Gastrointestinal stromal tumors (GISTs) are the most common mesenchymal tumors of the gastrointestinal tract. They account for ~5% of all sarcomas, and are mostly found within the stomach and mid-distal small bowel. They respond remarkably well to chemotherapy. Terminology Previously these tum...
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Paragangliomas of the head and neck

Paragangliomas of the head and neck are rare, representing <0.5% of all head and neck tumors. They arise in a number of locations along the carotid sheath and middle ear including the carotid bifurcation, vagal ganglia, jugular bulb, and tympanic plexus. For a general discussion of the patholog...
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Pancreatic cancer (staging)

Staging of pancreatic cancer (i.e. ductal adenocarcinoma) is traditionally performed according to the American Joint Committee on Cancer (AJCC) / Union for International Cancer Control (IUCC) TNM system.  In the 2017 new edition (8th edition) AJCC published various major changes including exocr...
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Pancreatic ductal adenocarcinoma

Pancreatic ductal adenocarcinoma (PDAC) makes up the vast majority (~90%) of all pancreatic neoplasms and remains a disease with a very poor prognosis and high morbidity. On imaging, it usually presents as a hypodense mass on CT that is poorly marginated, which may encase vessels and the common...
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Maxillary antral carcinoma

Maxillary antral carcinomas are an uncommon head and neck malignancy. They usually present late despite growing large since they remain confined to the maxillary sinus and produce no symptoms. Epidemiology Most commonly affects patients over 45 and has a strong male predilection (M:F = 5:1). M...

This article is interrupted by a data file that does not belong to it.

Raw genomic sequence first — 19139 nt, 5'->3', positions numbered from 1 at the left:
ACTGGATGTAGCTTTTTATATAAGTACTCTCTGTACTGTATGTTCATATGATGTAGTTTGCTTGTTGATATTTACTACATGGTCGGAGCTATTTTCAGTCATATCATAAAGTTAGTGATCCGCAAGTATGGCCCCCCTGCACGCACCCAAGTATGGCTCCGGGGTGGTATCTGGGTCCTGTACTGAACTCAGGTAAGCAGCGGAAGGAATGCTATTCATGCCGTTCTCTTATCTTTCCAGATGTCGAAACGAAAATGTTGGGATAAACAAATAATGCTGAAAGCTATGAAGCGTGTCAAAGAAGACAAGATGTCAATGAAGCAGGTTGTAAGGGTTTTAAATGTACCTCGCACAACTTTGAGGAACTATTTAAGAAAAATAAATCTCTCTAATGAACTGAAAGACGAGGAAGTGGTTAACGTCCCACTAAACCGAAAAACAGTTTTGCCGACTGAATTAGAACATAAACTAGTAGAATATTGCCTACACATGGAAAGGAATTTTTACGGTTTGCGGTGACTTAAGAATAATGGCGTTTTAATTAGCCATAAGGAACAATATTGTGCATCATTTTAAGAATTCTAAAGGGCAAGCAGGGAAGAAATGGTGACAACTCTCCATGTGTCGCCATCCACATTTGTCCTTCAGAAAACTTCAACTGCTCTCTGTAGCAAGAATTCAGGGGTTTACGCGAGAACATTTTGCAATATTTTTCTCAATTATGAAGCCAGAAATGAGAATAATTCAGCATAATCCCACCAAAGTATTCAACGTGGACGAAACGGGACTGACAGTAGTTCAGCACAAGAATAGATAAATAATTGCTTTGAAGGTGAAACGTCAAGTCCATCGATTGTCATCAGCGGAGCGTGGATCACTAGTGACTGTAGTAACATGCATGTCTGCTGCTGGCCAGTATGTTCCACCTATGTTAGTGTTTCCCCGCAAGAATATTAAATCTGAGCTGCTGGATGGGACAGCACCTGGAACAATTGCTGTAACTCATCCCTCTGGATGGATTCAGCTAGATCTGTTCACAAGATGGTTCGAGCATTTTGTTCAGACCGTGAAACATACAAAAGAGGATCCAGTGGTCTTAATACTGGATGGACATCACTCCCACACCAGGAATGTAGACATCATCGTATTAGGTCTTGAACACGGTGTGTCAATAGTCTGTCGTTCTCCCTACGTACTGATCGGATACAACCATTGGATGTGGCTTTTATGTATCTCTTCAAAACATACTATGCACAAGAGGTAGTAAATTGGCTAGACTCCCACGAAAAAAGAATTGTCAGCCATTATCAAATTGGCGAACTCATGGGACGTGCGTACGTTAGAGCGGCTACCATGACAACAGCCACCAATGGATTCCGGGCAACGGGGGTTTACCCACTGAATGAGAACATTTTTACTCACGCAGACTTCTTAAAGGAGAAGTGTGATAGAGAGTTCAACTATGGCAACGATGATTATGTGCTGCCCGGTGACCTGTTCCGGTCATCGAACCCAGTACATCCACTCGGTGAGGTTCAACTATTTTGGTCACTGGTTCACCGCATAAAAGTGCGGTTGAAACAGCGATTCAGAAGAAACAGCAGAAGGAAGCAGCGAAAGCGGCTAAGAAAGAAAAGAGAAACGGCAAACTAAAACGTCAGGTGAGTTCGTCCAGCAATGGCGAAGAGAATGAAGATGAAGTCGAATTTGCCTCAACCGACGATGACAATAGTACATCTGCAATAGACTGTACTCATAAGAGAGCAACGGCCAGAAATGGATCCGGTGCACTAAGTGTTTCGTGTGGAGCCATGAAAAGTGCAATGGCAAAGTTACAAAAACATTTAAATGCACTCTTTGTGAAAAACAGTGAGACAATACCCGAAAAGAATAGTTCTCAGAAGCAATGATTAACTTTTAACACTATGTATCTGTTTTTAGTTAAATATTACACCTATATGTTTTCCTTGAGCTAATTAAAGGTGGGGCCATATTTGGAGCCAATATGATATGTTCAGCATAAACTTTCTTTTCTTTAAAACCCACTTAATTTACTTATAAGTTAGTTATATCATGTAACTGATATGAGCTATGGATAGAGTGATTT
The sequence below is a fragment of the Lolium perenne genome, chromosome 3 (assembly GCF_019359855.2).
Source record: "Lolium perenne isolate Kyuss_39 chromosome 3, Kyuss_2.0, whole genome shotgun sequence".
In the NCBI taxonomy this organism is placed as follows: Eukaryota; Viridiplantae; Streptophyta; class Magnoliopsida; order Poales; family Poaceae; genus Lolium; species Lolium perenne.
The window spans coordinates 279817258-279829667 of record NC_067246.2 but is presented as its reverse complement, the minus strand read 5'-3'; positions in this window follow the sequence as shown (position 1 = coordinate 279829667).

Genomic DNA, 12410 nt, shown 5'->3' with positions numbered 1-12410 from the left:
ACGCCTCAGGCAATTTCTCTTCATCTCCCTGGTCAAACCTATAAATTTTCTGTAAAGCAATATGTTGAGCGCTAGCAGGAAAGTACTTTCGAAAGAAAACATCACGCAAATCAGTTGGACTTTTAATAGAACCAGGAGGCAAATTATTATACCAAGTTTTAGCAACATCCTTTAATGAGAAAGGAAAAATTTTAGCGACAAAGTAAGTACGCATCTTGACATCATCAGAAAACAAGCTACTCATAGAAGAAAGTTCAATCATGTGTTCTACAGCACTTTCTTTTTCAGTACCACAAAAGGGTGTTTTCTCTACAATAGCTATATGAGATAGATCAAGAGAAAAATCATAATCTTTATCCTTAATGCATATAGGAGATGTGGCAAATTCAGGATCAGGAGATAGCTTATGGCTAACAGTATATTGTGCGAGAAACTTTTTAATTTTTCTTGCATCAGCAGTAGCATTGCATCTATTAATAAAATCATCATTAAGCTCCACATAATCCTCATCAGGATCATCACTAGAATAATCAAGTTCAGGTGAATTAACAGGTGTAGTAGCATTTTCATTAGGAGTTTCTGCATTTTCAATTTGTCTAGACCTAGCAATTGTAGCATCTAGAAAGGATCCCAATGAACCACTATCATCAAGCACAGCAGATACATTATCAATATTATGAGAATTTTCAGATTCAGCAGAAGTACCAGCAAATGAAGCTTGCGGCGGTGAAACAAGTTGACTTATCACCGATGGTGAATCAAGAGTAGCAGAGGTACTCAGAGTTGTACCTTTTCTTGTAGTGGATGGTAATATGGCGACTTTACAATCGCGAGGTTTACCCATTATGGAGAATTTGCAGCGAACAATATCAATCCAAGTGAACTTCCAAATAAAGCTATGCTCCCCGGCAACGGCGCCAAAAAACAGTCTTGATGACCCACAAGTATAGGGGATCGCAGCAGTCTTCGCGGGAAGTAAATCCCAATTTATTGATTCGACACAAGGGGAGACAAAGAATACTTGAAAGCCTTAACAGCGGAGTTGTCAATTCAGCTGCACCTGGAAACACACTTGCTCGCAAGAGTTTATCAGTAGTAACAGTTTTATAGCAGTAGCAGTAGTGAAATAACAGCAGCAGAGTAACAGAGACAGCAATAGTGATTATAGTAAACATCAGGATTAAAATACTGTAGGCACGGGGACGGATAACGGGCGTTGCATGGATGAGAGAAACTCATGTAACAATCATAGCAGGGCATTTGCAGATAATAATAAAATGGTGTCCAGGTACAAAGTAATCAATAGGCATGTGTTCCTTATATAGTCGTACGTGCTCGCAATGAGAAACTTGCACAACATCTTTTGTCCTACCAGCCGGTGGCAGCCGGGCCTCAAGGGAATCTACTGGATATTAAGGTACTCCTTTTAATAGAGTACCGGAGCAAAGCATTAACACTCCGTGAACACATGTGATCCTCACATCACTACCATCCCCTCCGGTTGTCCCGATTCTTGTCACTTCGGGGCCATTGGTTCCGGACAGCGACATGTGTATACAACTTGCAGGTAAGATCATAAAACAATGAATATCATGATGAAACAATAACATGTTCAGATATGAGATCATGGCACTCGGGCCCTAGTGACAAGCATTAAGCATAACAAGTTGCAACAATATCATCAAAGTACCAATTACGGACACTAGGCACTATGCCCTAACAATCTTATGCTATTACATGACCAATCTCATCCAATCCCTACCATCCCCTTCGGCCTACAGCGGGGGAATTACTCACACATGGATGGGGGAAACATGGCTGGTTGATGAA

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Cerebral ring enhancing lesions

The differential for peripheral or ring enhancing cerebral lesions includes: cerebral abscess tuberculoma neurocysticercosis metastasis glioblastoma subacute infarct/hemorrhage/contusion demyelination (incomplete ring) tumefactive demyelinating lesion (incomplete ring) radiation necrosi...
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Optic nerve enlargement

Enlargement of the optic nerves is uncommon. Swelling of the optic nerves has a surprisingly broad differential. Etiology neoplastic optic nerve glioma optic nerve meningioma leukemia orbital lymphoma metastases juvenile xanthogranuloma medulloepithelioma involvement by retinoblastoma ...
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Tram-track sign (orbit)

Tram-track sign refers to the parallel thickening and enhancement around the optic nerve, and is most frequently seen in the setting of optic nerve meningioma. It may, however, also be seen in 1: orbital pseudotumor perioptic neuritis orbital sarcoidosis orbital leukemia orbital lymphoma o...
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Sunburst appearance (bone)

Sunburst or sunray appearance describes two separate findings in the bone: a periosteal reaction and a trabeculation pattern. It should not be confused with the sunburst sign of meningioma vascularity.  Sunburst periosteal reaction Sunburst periosteal reaction reflects aggressive periostitis. ...
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Cervical lymph node (staging)

Cervical lymph node staging refers to evaluating regional nodal metastasis from primary cancer of the head and neck. The following article reflects the 8th edition of the TNM staging system published by the American Joint Committee on Cancer, which is used for staging starting January 1, 2018 1,...
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Papillary tumor of the pineal region

Papillary tumors of the pineal region are one of five pineal parenchymal tumors under the current (2021) WHO classification of CNS tumors with intermediate natural history and a grade of 2 or 3.  Epidemiology Papillary tumors of the pineal region are seen in a wide range of ages, reported from...
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Pineal parenchymal tumor of intermediate differentiation

Pineal parenchymal tumors of intermediate differentiation (PPTID) are, as the name suggests, tumors that fall between pineocytoma (well-differentiated, WHO grade 1) and pineoblastomas (poorly differentiated, WHO grade 4). They are considered WHO grade 2 or 3 tumors 4. Their radiographic appearan...